It didn’t take long for my workouts to start yielding results: in six weeks, I lost 7.5 inches across my body. That was incredible, but it was the weight loss that provided the most significant revelation…or rather the lack of weight loss.
In that time, despite the massive inch loss, I lost just half a kilo.
The funny thing was, I didn’t care: I was seeing the benefits not only to my body but to my mind, too. The workouts (boxing especially!) were helping me manage my anger. Anger is a result of excess stress, and a key symptom of PTSD. Excess stress also contributes to weight gain because cortisol, the stress hormone, affects the metabolism. Crucially for me, excess stress impacts fertility: the body figures if life is really that stressful, it’s not a good time for the body to make a baby.
Admittedly, not caring about the weight took a while to get used to.
But it does makes sense to me, now.
Look at the two photos below, for example. They are both of me, taken six months apart. In the latest photo, taken a few days ago, my waist is more than seven inches smaller than it was in June. You can see my tummy is tauter, and my legs are more toned. Not everything is smaller, though: thanks to endless squats and lunges my bum is bigger (just perkier!).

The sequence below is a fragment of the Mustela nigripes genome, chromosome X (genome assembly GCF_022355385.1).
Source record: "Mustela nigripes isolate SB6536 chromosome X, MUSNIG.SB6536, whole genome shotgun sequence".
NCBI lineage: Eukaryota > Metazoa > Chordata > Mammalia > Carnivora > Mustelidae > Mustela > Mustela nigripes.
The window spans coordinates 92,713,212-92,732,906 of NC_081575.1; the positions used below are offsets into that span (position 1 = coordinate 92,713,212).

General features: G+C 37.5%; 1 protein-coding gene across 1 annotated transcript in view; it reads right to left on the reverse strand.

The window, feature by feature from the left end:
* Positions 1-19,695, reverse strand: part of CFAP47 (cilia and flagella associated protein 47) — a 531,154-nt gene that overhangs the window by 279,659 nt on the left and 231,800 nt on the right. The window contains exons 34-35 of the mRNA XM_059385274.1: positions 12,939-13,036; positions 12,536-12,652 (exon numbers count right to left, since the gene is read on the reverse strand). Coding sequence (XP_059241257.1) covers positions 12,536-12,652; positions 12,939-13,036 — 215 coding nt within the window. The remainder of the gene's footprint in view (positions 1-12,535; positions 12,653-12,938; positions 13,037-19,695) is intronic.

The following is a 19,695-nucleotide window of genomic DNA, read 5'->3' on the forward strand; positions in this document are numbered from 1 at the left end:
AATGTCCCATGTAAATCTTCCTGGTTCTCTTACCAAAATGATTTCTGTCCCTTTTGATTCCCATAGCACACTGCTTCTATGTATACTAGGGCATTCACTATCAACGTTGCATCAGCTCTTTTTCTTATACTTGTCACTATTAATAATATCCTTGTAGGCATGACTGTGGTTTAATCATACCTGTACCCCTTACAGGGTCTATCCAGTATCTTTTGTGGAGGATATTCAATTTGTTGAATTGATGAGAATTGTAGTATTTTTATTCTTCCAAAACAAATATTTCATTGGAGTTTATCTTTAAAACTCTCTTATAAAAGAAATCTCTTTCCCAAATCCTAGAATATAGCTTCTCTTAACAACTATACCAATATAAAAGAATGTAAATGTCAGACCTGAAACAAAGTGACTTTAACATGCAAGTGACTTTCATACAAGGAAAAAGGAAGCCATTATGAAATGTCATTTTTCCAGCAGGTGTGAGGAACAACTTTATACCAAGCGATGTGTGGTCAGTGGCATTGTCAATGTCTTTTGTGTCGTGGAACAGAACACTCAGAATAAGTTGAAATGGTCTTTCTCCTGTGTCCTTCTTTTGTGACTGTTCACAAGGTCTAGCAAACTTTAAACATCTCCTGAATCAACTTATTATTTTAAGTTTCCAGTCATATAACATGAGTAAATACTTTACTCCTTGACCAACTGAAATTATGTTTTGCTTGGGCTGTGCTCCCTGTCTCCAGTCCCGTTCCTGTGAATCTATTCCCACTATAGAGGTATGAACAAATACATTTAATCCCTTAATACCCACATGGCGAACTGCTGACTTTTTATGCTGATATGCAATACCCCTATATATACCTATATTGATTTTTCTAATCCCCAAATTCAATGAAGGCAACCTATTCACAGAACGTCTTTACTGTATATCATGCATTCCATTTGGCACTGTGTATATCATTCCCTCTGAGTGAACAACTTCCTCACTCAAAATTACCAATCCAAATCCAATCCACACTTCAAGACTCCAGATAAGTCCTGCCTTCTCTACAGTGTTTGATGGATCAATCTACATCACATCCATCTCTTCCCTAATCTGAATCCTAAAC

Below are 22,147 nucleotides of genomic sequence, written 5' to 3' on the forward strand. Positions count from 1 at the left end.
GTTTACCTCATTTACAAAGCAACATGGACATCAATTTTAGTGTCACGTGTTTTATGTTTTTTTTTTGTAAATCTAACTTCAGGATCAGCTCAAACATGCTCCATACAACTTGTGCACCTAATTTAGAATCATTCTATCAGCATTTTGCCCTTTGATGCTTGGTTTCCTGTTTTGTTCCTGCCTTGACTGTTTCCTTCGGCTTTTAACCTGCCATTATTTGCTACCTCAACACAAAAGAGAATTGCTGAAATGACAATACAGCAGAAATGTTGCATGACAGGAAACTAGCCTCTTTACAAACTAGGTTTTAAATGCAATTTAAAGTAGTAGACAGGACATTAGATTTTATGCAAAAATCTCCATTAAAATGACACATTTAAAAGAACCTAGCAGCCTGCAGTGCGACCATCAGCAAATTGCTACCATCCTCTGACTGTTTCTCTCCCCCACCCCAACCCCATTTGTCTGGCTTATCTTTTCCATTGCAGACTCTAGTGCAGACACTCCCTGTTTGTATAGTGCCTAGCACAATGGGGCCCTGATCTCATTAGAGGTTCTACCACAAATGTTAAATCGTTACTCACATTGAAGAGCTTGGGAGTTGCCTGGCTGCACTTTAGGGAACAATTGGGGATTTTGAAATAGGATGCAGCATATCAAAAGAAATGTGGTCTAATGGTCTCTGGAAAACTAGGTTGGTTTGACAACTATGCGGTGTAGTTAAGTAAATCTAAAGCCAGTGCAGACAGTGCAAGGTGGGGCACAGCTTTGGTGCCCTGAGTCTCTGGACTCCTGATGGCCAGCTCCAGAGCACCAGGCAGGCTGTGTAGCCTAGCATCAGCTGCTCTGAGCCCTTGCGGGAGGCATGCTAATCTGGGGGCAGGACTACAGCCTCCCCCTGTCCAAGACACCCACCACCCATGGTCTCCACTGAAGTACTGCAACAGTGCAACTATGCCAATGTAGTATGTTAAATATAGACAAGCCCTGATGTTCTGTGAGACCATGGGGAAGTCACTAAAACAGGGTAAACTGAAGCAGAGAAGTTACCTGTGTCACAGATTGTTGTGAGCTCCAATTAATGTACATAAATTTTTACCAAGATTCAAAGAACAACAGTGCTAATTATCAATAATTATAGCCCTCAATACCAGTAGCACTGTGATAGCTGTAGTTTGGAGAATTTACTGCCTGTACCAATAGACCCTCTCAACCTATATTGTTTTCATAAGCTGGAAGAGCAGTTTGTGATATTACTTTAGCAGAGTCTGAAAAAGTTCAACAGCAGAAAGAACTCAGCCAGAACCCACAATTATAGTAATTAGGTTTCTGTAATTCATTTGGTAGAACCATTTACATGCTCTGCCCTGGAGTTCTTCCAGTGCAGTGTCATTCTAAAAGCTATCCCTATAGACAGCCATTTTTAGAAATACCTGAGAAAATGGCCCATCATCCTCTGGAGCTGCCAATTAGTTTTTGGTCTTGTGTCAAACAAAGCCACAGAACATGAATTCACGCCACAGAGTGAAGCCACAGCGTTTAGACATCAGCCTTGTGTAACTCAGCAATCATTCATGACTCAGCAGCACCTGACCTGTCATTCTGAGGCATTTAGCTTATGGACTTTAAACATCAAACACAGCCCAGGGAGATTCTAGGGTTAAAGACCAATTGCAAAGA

My body has toned up; I have gained self-esteem and confidence.
According to the scales, during the same period I have lost about five kilos…I say ‘about’ because I no longer weigh myself regularly. That’s the point. I gave up regularly weighing myself a few months ago when I realised that it was getting me down – why wasn’t the bloody number shifting in accordance with my inch loss?
The weight on the scale is irrelevant.
What is important is that I am losing body fat (especially visceral fat, the really bad stuff around your internal organs), and building muscle.
I watch what I eat, but I do not calorie count. Instead, I try to eat foods that are as natural as possible, and avoid processed food. I try to think: “what will this food give my body?” and focus my meals on lean proteins, good fats (hello, avocado!) and veggies. I have the odd treat when I fancy it. Working out is such a mood booster I am now less inclined to comfort eat.
Enjoying working out, pursuing a healthier lifestyle for their own sake and for myriad benefits is better than focusing purely on my weight.
And guess what?
Last summer I was delighted to discover I was pregnant! Completely naturally. No need for fertility assistance (Hugo was conceived with fertility assistance). I couldn’t believe it! There are many factors involved with fertility, but I felt certain that my healthier body and mind were significant contributing factors.
Sadly, I had a missed miscarriage at around six weeks. About a quarter of all pregnancies end in miscarriage – it is no one’s fault.
And being able to say that, after HELLP syndrome and Hugo’s death is a momentous development.